Most vehicles since the 1970s contain dozens of computer controllers — known as electronic control units (ECUs) — to monitor and regulate the car’s functions like the engine, transmission, brakes, and even steering. Additionally, since the early ‘90s, they also have a centralized network to manage them — known as the controller area network (CAN bus).

However, a computerized system has one important downside — it can be manipulated through malicious code. If a criminal hacker can gain access to this system, that person could potentially jeopardize the safe operation of the vehicle.

In the past, vehicles had no connection to the internet. But that is quickly changing with the rise of ‘connected’ vehicles, driverless cars, and 5G. This raises the stakes considerably for cybersecurity. For instance, both 4G and the upcoming 5G networks provide direct access to the cars, their back-end servers, and ultimately, a substantial amount of data coming out of the car, known as telemetry.

If vehicles aren’t properly protected, an attack on the infotainment system could spread throughout the car’s other systems. This is why Fiat Chrysler Automobiles (FCA) recently introduced the “Secure Gateway (SGW)”, which is like a firewall that sits in between un-trusted networks on the CAN bus (like the infotainment system) and the vehicle's ECUs.

FSD takes this to a whole new level

Full self-driving capabilities will significantly increase the scale of computerized controls and the car’s need to connect with outside systems.

These are autonomous vehicles: A Lincoln one being tested in Pittsburgh by Aurora Innovations, right, and a Ford Focus designed by Argo AI, on display in Pittsburgh Monday, March 4, 2019. (Photo: AP Photo/Gene J. Puskar)

The technology will add higher power computers, additional ECUs, enhanced sensors to monitor critical applications (like the engine), and substantially more code to run the vehicle autonomously. For instance, many cars today now have graphics processing units (GPUs), similar to those used in video game systems, just to handle the road telemetry and to process images of the vehicle's surroundings. New connectivity measures like vehicle-to-vehicle (V2V) and vehicle-to-everything (V2X) will also be essential for driverless cars to navigate, manage traffic hazards, and reduce congestion.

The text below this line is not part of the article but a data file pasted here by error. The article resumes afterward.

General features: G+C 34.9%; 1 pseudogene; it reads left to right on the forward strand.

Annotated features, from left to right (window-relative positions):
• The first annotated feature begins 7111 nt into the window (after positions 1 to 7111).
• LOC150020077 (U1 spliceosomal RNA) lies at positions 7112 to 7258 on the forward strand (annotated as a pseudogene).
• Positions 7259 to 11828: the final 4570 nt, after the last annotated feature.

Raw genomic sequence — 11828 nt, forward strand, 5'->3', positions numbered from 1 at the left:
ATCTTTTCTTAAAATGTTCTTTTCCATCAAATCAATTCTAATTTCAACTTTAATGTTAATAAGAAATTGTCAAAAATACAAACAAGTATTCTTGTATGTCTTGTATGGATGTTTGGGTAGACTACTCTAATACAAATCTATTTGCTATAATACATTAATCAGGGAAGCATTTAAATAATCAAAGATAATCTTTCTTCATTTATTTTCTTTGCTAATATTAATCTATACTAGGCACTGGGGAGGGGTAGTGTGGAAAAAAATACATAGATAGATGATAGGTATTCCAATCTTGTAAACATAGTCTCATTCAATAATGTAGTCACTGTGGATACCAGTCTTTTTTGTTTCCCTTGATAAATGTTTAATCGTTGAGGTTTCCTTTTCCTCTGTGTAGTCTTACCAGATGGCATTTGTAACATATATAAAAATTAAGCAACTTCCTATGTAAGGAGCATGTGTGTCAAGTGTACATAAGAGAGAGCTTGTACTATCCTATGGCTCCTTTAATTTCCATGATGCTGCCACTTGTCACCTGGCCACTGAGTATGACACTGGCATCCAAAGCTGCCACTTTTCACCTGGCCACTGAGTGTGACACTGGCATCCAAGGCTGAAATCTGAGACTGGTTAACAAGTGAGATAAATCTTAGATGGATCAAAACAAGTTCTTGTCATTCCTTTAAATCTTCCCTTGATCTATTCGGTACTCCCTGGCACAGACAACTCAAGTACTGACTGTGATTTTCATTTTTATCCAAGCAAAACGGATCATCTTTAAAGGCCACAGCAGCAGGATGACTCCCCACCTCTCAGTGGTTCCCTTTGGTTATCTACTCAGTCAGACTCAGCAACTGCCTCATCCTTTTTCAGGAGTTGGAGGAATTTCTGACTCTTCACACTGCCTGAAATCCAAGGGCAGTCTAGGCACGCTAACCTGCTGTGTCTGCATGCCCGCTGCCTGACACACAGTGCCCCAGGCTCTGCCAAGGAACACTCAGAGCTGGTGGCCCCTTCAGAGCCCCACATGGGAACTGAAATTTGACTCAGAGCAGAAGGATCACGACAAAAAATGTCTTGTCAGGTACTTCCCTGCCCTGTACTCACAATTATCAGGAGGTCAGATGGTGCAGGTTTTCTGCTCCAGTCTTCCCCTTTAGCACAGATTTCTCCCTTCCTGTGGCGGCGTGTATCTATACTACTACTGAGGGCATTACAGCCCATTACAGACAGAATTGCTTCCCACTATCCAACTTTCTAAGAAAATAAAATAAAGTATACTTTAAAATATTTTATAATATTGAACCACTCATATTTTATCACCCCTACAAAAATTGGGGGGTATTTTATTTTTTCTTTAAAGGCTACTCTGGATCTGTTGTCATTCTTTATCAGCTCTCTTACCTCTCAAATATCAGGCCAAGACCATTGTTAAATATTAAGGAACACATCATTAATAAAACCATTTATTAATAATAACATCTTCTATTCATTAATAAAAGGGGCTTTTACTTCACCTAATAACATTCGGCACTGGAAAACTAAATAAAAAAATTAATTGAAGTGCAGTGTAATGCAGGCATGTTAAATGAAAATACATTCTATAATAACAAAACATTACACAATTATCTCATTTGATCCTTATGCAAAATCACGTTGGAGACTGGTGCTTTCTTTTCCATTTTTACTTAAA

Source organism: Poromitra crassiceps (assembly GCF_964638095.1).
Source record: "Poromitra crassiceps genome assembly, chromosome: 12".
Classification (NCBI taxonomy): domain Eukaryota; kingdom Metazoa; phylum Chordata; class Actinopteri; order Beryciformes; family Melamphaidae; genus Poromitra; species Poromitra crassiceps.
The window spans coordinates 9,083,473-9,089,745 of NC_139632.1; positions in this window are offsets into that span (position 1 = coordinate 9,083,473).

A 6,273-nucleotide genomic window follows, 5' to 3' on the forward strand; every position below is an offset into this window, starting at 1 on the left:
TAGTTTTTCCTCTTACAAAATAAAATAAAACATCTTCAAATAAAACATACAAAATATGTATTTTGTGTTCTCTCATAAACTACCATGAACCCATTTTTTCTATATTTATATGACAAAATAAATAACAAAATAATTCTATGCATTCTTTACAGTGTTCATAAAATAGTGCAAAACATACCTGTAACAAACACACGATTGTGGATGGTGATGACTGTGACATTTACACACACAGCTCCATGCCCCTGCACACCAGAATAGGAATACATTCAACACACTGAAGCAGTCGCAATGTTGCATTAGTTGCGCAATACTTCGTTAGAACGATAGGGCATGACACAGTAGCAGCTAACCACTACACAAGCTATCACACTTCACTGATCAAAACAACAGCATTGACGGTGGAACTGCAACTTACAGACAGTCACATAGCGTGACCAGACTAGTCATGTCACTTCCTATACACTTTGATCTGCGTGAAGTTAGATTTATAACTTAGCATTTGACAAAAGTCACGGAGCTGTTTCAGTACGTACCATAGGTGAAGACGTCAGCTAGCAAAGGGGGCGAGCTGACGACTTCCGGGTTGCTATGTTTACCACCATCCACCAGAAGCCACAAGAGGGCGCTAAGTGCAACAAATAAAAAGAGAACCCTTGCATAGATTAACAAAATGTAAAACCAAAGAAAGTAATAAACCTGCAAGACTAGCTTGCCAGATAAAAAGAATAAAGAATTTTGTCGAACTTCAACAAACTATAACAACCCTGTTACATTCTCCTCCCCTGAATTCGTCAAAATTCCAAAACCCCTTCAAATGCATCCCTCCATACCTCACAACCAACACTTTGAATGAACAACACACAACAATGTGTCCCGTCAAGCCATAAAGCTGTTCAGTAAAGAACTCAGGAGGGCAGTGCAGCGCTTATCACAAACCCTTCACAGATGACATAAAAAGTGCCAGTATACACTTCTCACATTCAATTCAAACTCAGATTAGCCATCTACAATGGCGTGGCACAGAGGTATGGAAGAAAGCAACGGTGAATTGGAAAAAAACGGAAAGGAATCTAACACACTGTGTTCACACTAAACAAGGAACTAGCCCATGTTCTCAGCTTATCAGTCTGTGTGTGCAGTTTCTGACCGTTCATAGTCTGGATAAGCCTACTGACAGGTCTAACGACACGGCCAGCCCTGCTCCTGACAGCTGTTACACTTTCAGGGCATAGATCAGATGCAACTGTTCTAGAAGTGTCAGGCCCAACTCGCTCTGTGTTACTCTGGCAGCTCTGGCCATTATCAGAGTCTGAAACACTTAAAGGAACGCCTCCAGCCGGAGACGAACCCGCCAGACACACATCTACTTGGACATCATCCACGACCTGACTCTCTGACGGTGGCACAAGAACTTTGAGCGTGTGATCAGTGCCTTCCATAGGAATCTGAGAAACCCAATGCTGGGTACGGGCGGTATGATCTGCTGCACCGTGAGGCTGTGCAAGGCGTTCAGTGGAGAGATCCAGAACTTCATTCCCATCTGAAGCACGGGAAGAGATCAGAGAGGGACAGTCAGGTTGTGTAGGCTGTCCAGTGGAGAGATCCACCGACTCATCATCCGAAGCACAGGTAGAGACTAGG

All of this increased complexity and added connectivity means the vehicle now has more potential points of failure and a larger “attack surface” for a criminal hacker to exploit.

Vehicle updates further compound the risk

To sustain all of these sophisticated systems, driverless cars will require software and firmware updates from the manufacturer. The most practical way to manage this is with over-the-air (OTA) software updates, and by 2020, many more automakers will begin to make OTA updates available for their vehicles.

Tesla is a good example of what this will be like. It already has functional OTA updates for its vehicles and continuously releases new software updates. For instance, when I first purchased my Tesla, it had all the necessary hardware for AutoPilot v1.0, but the software had not been released yet. One morning I woke up and noticed the update was available, and, voila, I had AutoPilot 1.0. A few months later, the Summon feature was released, which enabled owners to backup or move forward their cars using just the Tesla mobile app or key fob.

But OTA updates can be a double-edged sword. While they are vital for vehicle safety and performance, they also introduce a direct pathway into critical vehicle systems. If the update process is compromised or “spoofed,” an attacker could push malicious code directly into the vehicle’s controllers.

Security mandate for automakers

People look at the Waymo car, formerly the Google self-driving car project, during the Las Vegas Convention Center during CES 2019 in Las Vegas on January 9, 2019. (Photo: DAVID MCNEW/AFP/Getty Images)

The shift toward ‘connected’ and driverless vehicles is creating many new security risks which the industry may not be prepared for.

These are vehicle systems which have generally lacked network connectivity before, so adding this type of integration and then combining it with autonomous capabilities is a massive leap forward – and that creates a lot of potential blind spots for manufacturers and other key players.

Many automakers still haven’t addressed older security problems and they are not yet conducting thorough cybersecurity tests of the third-party hardware and software which enters these vehicles.

In order to secure these vehicles, automakers have to make cybersecurity testing a top priority. They need to fully audit all third-party materials, and they need to implement strong security controls on their back-end server infrastructure and the data they collect from these vehicles (telemetry). Automakers will need to carry out end-to-end testing across their entire manufacturing process and back-end IT infrastructure.